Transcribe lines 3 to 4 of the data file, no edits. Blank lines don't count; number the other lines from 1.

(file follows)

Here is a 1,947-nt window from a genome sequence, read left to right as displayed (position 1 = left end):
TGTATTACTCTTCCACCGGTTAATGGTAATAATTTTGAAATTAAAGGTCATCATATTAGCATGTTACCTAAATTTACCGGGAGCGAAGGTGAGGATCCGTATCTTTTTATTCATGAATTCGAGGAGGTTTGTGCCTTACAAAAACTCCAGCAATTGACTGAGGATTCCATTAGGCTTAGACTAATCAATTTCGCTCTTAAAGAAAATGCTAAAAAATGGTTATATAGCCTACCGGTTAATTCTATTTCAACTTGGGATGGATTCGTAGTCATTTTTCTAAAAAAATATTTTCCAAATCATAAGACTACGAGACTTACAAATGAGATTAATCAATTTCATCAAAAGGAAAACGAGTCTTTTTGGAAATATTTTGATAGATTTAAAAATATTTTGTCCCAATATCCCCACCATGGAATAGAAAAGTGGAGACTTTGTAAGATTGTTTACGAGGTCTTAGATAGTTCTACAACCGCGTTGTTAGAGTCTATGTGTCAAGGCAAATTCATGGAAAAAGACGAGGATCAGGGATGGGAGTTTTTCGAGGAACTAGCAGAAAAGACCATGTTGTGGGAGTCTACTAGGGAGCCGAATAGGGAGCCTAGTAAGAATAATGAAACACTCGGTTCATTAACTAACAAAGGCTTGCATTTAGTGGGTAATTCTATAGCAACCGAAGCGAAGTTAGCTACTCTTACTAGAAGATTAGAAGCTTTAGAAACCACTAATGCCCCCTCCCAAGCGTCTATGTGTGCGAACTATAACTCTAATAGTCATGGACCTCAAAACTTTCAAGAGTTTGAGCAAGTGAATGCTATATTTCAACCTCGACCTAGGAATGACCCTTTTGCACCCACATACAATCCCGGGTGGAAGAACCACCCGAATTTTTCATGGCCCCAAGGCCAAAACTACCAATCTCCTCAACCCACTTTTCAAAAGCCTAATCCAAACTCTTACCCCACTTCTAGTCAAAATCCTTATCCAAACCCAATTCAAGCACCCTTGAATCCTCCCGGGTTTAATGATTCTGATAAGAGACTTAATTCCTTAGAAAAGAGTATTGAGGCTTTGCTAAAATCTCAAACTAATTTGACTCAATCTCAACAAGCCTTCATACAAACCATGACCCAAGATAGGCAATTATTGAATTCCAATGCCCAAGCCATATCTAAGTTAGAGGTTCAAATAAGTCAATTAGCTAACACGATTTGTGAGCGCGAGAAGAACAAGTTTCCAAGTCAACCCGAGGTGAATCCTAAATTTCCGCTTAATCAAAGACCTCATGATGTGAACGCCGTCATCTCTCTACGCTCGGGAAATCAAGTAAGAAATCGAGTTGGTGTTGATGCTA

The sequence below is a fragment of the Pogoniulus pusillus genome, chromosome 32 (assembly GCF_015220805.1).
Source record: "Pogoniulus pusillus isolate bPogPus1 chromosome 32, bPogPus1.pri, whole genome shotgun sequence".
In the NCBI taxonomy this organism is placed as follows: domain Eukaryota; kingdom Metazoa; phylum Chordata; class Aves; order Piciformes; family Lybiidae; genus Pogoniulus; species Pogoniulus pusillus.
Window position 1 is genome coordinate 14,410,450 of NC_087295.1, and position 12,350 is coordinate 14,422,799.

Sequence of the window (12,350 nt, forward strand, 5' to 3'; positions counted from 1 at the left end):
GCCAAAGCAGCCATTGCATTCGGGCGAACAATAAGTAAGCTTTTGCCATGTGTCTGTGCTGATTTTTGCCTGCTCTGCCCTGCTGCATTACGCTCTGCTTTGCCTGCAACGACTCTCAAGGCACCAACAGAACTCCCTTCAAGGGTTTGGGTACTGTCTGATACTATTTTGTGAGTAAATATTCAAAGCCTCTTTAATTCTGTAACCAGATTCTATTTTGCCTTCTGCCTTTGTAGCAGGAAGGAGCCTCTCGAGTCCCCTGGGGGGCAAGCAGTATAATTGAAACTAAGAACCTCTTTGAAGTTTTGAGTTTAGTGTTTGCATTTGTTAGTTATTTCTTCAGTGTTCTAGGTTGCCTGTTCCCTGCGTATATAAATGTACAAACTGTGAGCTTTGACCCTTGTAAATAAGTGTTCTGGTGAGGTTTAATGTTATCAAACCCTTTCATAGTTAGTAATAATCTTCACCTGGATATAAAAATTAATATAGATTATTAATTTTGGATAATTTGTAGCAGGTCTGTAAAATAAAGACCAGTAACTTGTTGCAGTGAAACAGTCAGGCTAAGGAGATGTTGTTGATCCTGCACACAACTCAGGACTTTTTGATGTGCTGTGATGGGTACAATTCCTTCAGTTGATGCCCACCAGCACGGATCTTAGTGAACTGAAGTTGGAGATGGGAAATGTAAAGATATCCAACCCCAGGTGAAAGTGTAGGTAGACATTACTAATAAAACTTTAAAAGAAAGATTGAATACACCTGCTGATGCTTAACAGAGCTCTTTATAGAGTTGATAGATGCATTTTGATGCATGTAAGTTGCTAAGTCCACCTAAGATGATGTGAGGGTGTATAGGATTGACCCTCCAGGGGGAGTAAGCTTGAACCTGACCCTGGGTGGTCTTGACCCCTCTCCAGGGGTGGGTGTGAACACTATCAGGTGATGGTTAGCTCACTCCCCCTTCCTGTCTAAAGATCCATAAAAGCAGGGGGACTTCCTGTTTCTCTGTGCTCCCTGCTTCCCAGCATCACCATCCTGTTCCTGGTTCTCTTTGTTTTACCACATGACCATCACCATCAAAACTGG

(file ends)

The sequence below is a fragment of the Pogoniulus pusillus genome, chromosome 32 (assembly GCF_015220805.1).
Source record: "Pogoniulus pusillus isolate bPogPus1 chromosome 32, bPogPus1.pri, whole genome shotgun sequence".